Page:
• A deliciously funny tale, packed with amusing illustrations, about being judged for what, rather than who you are.
  • The lively, heavily-illustrated text will appeal to fans of Alex T. Smith (Claude series) and Chris Riddell – making this a must-read junior fiction novel, with engaging pictures and jokes for all ages.
  • Important theme: At its heart, this is a story about our very refined wolves being judged for what they are, rather than who they are.

~*~

What happens when Scotland decides they want to reintroduce wolves? The Greycoats of Morovia find out and they plan to head off on a new adventure, where they will make new friends and where the humans of Portlessie  welcome the wolves amidst a fight against a developer, who wants to turn a local castle into an exclusive resort, cutting the residents off from their beloved beach.

AWW2020

Boris and his parents, Leonora and Randall, soon find themselves embroiled in a fight for Drommuir Castle, and a fight to be accepted. Some people in Scotland barely bat an eyelid at the presence of the Greycoat family, in a delightful reminiscence of Paddington Bear, whose presence as a bear in London is delightfully accepted and never questioned as well. There are those determined though, to see the wolves driven from Portlessie, especially when Boris starts digging around in the history of the town and castle, both of which are linked to his family.

The story is lavishly illustrated by Lucinda, whose words and images work together in an energetic and immersive way, pulling readers into the story and into Scotland, a world of thistle and tartan, bannocks and Scottish tablet.

Boris and his family face discrimination on their trip to Scotland, and this forms the crux of the novel. It is a story about acceptance, and not judging based on one’s appearance, but the content of character, and accepting people for who they are and how they identify, especially geared towards readers aged seven and older.  It is a powerful story about community, and pulling together to resolve conflict, and find a way to defeat the big wigs who are always trying to take advantage of the society and destroy what is most precious to them.

This story appealed to me because of its setting first, and the idea of wolves s the characters, which made it unique. History-loving Boris shows children that being true to yourself, being a good person and standing up for what you believe in are all very powerful characteristics to have. He also makes history cool, and I am currently loving this wave of characters who are promoting a love of words, books and history, rather than making these characters seem like they must change to suit popular ideas.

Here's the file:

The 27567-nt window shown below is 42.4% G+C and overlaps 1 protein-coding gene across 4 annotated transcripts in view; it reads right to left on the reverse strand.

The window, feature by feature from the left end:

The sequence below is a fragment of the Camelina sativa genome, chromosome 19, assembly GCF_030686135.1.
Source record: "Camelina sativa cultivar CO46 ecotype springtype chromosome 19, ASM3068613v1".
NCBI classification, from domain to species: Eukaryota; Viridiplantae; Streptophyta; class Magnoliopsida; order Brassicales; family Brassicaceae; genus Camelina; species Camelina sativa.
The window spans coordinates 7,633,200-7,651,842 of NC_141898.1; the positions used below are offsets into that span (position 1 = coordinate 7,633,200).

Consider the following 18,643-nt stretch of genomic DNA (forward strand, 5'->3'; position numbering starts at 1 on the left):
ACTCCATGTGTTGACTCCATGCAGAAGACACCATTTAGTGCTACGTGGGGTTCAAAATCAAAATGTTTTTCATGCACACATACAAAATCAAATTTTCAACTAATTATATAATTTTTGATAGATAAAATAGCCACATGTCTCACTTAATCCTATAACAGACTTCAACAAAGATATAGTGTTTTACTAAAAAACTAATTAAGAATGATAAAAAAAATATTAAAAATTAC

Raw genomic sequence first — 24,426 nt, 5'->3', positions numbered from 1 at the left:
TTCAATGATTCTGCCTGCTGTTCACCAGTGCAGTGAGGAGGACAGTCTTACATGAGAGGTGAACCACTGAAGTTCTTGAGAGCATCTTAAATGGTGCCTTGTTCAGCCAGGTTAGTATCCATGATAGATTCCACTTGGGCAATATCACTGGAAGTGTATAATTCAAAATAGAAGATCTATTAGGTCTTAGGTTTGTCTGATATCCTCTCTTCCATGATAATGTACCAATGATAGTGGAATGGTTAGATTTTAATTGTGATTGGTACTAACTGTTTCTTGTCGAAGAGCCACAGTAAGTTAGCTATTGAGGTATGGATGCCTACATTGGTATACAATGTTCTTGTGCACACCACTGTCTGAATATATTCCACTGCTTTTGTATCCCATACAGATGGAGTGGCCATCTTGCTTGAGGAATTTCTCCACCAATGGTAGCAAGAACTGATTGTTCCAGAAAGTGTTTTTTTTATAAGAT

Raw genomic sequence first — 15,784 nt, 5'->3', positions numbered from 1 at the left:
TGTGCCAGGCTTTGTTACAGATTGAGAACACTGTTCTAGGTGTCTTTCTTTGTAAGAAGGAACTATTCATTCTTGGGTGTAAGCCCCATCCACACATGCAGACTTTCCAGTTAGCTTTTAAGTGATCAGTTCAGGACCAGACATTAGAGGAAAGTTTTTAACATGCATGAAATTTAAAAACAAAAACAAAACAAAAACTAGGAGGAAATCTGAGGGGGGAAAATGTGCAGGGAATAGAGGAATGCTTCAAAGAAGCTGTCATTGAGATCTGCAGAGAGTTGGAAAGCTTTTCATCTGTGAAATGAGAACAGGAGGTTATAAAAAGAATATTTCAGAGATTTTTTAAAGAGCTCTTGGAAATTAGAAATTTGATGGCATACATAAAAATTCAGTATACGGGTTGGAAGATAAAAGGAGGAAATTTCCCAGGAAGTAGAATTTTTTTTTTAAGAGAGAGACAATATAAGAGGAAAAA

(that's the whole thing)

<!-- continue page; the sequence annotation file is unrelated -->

The Wolves of Greycoat Hall is a delightful novel that works exquisitely as a stand-alone novel and brings wolves and Scotland to life in an imaginative and beautiful way that allows readers to immerse themselves in a world that is real and fantastical at the same time. Confident readers will enjoy this book, and the ending will leave you wanting more from the Greycoats and their adventures.

 

The Fire Star (A Maven and Reeve Mystery) by A.L. Tait

the fire starTitle: The Fire Star (A Maven and Reeve Mystery)

Author: A.L. Tait

Genre: Fantasy, Mystery

Publisher: Penguin Random House

Published: 1st September 2020

Format: Paperback

Pages: 320

Price: $16.99

Synopsis: ‘I was up past midnight finishing this book! The mystery kept me turning the pages, and I felt like I’d known Maven and Reeve forever.’ – Amie Kaufman, New York Times bestselling author of Ice Wolves

A maid with a plan. A squire with a secret. A missing jewel. A kingdom in turmoil.

Maven and Reeve have three days to solve the mystery of the Fire Star. If they don’t, they’ll lose everything.

This could be a complete disaster . . . or the beginning of a friendship.

Bestselling author A. L. Tait is back with the intriguing story of two unlikely allies and a mystery to solve that could change their lives.

~*~

A new series from the fabulous and energetic A.L. Tait! Enter a world of knights and ladies, maids and witches, where a magical jewel is handed down from youngest daughter to youngest daughter on the day of her wedding and goes with her to her new home. Lady Cassandra is set to marry Sir Garrick, and has arrived at the castle with her maid, Maven, when the precious stone goes missing. Maven is thrown together with squire, Reeve, to solve the mystery of the missing jewel before Lady Cassandra and Sir Garrick get married.

Taking place across three days, Maven and Reeve must find the Firestar in time, and meet up with witches, and find out who don’t want to see this happen or see the unlikely pair succeed. Who is behind the missing stone, and why did they steal it? Only Maven and Reeve can find out!